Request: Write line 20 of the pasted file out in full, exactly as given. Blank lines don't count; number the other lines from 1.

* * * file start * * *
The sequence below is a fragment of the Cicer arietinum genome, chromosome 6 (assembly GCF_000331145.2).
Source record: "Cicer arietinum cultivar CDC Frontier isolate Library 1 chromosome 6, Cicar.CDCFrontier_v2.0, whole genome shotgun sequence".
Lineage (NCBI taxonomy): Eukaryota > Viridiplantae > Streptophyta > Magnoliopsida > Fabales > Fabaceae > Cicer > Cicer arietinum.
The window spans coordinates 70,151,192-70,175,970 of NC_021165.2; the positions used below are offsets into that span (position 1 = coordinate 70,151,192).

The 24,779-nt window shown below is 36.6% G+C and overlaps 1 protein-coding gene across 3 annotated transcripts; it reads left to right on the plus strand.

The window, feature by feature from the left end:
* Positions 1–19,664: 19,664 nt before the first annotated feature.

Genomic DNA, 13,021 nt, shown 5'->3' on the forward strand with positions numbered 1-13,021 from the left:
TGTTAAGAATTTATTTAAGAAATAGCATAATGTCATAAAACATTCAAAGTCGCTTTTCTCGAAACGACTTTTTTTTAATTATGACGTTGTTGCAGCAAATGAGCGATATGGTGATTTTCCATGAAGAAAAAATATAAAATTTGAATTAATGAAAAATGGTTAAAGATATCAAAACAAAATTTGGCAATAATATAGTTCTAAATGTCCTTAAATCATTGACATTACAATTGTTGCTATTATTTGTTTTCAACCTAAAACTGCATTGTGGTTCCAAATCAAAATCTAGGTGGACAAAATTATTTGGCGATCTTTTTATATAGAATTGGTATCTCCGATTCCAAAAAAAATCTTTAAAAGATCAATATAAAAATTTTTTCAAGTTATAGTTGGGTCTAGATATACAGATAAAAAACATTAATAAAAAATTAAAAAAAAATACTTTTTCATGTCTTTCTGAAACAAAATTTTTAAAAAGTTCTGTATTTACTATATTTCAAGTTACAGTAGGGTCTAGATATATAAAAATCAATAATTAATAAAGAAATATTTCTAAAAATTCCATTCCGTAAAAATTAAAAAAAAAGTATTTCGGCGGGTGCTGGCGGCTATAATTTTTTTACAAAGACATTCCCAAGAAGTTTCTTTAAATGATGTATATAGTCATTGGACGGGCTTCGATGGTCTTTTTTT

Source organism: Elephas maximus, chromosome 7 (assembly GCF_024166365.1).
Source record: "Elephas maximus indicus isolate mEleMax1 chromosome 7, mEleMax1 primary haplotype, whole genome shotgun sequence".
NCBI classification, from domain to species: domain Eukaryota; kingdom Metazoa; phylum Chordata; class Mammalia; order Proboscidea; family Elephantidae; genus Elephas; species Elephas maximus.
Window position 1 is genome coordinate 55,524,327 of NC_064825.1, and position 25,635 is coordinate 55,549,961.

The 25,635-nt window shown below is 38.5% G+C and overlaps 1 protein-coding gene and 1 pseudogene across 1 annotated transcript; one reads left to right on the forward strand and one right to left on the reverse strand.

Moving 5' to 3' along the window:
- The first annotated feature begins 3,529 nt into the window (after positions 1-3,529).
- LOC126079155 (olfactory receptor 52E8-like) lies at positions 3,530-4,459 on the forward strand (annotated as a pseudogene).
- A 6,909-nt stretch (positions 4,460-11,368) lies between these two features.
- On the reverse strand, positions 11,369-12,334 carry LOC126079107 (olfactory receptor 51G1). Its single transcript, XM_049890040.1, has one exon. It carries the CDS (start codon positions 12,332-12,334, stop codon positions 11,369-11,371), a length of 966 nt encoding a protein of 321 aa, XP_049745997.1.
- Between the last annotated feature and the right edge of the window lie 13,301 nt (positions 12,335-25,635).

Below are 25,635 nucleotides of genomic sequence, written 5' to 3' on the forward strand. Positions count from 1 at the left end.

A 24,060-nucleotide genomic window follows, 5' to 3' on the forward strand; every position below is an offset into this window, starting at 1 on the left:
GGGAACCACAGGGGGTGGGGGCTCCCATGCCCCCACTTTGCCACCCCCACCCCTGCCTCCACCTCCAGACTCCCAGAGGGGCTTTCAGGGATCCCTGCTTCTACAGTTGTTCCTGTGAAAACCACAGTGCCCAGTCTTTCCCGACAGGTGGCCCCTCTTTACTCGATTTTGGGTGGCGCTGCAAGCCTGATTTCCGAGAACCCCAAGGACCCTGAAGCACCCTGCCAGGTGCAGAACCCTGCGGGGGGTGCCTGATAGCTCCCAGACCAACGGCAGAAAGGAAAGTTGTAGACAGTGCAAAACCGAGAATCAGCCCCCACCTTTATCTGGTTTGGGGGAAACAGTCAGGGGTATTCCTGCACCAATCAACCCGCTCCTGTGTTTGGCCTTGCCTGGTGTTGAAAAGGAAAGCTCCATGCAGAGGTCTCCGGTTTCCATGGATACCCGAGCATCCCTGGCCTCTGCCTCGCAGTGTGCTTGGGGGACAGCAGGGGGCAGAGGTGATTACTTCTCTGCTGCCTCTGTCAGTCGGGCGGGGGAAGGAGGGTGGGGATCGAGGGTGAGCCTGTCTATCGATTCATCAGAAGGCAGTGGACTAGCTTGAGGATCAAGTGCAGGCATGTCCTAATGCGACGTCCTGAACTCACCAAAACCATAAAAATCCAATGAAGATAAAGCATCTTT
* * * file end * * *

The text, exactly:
- Between the last annotated feature and the right edge of the window lie 13,301 nt (positions 12,335-25,635).